Framed around projections that U.S. consumers could be hit with higher heating bills this year, advocacy groups are renewing the message that expanding U.S. liquefied natural gas (LNG) exports are part of the problem.

The nonprofit Institute for Energy Economics and Financial Analysis (IEEFA) is highlighting natural gas price fluctuations from last year in a new analysis exploring whether exports are exposing average Americans to higher prices. IEEFA researches options and advocates for an acceleration in the transition of the U.S. energy economy.

IEEFA’s Clark Williams-Derry, energy finance analyst, said the Henry Hub natural gas price spikes last year showed how gas exports will “bite” consumers, even when domestic production is up and consumption is down.

“LNG exports just about doubled from 2019 to 2021, and that is what created the supply tightness in the market that has lifted prices and made U.S. consumers pay higher prices for natural gas and, as a consequence, electricity,” Williams-Derry said.

LNG exports during the first 10 months of last year outpaced the previous year by 30%. Williams-Derry pointed to Henry Hub spot prices averaging $3.91/MMBtu in 2021 as evidence of problems to come.

IEEFA has estimated that 10-15% of U.S. gas production capacity is dedicated to LNG exports. The share of exported gas could increase to above 45% if every terminal in the lengthy queue already approved by FERC is sanctioned, according to IEEFA.

The Energy Information Administration connected the highest price spike to February 2021, when Winter Storm Uri increased energy consumption, while disrupting dry gas production and transport

During 1Q2021, No. 1 LNG exporter Cheniere Energy Inc. logged what at the time were record exports from its Gulf Coast terminals, shipping 133 cargoes totaling 480 trillion Btu, amid a jump in global demand. The spike came despite Uri’s impact on Cheniere’s operations. The storm disrupted operations at other U.S. terminals as well. 

The U.S. LNG industry has rejected the idea that limiting exports will guarantee stable domestic prices. Department of Energy officials also recently reiterated that the Biden administration is unlikely to significantly limit exports, especially as European allies handle supply pressure for Russia and tensions in Ukraine.

Executive Director Charlie Riedl of the Center for LNG said handcuffing exports could risk depressing incentives for U.S. production and damage the nation’s reputation as a reliable supplier.

Trade group LNG Allies published updated information this week about export capacities and domestic natural gas production in an effort to refute the argument that completing more projects would lead to higher prices.

Only two projects, both in Louisiana, Venture Global Inc.’s Calcasieu Pass LNG and the sixth train at Sempra’s Sabine Pass LNG, are expected to come online in 2022. But once those projects come online, the EIA also estimates that the United States would have the most LNG export capacity available in the world.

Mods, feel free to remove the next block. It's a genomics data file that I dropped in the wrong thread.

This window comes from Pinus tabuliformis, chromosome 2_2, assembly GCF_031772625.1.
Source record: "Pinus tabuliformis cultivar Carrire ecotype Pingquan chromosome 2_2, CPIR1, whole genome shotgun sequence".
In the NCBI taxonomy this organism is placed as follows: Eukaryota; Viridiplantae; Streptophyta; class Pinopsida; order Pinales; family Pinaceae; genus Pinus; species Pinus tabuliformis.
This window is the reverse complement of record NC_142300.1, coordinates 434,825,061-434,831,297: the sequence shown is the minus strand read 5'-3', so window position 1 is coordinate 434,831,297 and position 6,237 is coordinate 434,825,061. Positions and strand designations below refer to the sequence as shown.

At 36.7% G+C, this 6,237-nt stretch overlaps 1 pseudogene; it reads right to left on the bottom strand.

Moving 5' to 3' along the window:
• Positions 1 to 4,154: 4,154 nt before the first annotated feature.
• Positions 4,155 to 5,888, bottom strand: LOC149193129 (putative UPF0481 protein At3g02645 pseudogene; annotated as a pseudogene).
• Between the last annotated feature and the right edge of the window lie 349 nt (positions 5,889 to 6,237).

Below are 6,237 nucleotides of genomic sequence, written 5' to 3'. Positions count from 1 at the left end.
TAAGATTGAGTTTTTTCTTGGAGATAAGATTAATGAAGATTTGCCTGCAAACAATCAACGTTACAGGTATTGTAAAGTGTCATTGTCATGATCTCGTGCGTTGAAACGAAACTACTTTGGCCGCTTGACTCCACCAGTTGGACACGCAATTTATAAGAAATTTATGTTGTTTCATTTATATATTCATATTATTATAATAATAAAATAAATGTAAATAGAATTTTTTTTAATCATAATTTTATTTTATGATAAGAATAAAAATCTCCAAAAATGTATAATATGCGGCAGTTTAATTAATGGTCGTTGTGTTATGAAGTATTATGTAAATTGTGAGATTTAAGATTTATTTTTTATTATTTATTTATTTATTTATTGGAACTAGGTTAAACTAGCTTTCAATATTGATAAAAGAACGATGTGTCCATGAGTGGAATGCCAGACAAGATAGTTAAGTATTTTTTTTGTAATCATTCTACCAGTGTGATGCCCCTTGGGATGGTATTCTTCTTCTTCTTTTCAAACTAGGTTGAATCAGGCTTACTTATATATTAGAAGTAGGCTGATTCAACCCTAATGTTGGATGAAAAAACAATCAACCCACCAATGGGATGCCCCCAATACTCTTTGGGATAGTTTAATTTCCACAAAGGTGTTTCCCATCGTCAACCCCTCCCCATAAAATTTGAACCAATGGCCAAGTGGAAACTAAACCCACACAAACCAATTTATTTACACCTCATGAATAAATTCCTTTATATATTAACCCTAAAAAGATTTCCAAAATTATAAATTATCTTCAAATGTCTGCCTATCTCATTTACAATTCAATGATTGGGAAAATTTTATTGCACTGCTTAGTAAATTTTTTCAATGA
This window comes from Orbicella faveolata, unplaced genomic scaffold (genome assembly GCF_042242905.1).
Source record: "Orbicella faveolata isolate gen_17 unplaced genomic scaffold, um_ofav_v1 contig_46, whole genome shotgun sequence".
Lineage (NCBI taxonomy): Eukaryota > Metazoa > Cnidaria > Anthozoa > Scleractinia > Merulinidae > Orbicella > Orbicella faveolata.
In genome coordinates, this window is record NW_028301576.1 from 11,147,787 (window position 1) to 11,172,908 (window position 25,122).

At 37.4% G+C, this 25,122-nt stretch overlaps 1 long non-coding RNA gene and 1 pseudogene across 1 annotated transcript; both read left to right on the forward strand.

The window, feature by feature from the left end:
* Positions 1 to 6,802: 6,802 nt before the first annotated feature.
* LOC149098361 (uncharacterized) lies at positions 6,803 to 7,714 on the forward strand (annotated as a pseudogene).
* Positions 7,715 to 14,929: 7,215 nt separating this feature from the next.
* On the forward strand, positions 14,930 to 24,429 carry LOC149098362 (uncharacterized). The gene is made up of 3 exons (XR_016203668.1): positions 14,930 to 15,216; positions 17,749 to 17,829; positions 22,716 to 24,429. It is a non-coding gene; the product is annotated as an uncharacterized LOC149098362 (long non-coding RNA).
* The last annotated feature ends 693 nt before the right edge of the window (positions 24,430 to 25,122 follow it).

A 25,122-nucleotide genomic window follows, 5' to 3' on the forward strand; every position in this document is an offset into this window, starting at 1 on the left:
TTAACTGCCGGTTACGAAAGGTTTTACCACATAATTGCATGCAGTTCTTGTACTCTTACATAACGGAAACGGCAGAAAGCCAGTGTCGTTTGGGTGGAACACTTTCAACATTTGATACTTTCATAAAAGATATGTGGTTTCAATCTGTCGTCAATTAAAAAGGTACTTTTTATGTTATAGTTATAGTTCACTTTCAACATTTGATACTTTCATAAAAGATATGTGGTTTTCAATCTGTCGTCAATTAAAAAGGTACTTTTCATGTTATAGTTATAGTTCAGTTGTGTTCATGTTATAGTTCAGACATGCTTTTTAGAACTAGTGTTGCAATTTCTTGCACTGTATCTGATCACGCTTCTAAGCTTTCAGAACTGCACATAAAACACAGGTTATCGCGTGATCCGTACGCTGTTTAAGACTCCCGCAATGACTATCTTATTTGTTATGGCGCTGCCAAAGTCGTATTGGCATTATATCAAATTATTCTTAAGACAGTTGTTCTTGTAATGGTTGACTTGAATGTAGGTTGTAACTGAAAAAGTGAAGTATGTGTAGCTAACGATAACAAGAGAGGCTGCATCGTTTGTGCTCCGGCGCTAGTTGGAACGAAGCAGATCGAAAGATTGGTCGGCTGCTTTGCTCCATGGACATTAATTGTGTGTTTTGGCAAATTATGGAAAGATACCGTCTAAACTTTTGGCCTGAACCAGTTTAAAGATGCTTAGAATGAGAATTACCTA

U.S. exports are estimated by the EIA to rise around 3 Bcf/d in the next year to an average of 12.1 Bcf/d in 2023. U.S. LNG capacity, and growth in supplies across the world, is still expected to lag behind international demand within the next three to five years and keep the market tight.

President Paul N. Cicio of the nonprofit Industrial Energy Consumers of America (IECA) said the manufacturing advocate would continue to oppose expanding LNG export projects and deals until the approval process is reformed.

IECA has formally requested that DOE “do a review of past and present applications and evaluate whether those are in the public interest,” but it has stopped short of legal action, Cicio said.

In December, IECA formally opposed an application by Flex LNG Ltd. and Freeport LNG Development LP to ship 88 Bcf/year of natural gas from the Freeport terminal on Quintana Island in Texas.

IECA also sent formal letters to DOE Secretary Jennifer Granholm. The letters called for halting “existing, pending and pre-filing permits and approvals” for export facilities approved under the Natural Gas Act (NGA) until a full review was conducted about whether they met public interest.

The NGA requires companies importing and exporting natural gas to obtain authorization and gives additional consideration for public interest if gas would be supplied to a country without a U.S. free trade agreement.

IECA has argued it is obligated to attempt to secure stronger regulations for LNG exports because of the industry’s potential to impact electricity costs and gas feedstock supplies that impact U.S. manufacturers.

Both domestic dry gas production and LNG exports are predicted to rise into 2023. The Henry Hub has been forecast to average around $3.63/MMBtu over the next two years. A milder than average start to the winter has also helped U.S. storage levels rebalance.

There are indications U.S. electricity generation may rely less on natural gas in the future. However, Williams-Derry said volatility in the natural gas market and premiums on U.S. LNG like exporters experienced in December have the potential to exacerbate issues as more of the nation’s natural gas capacity is tied to exports.

“It comes down to a matter of supply and demand; either supply has to go up or demand has to go down for prices to stabilize,” Williams-Derry said. “The problem is, in the terms of LNG exports, all signs are pointing to demand going up, not down.”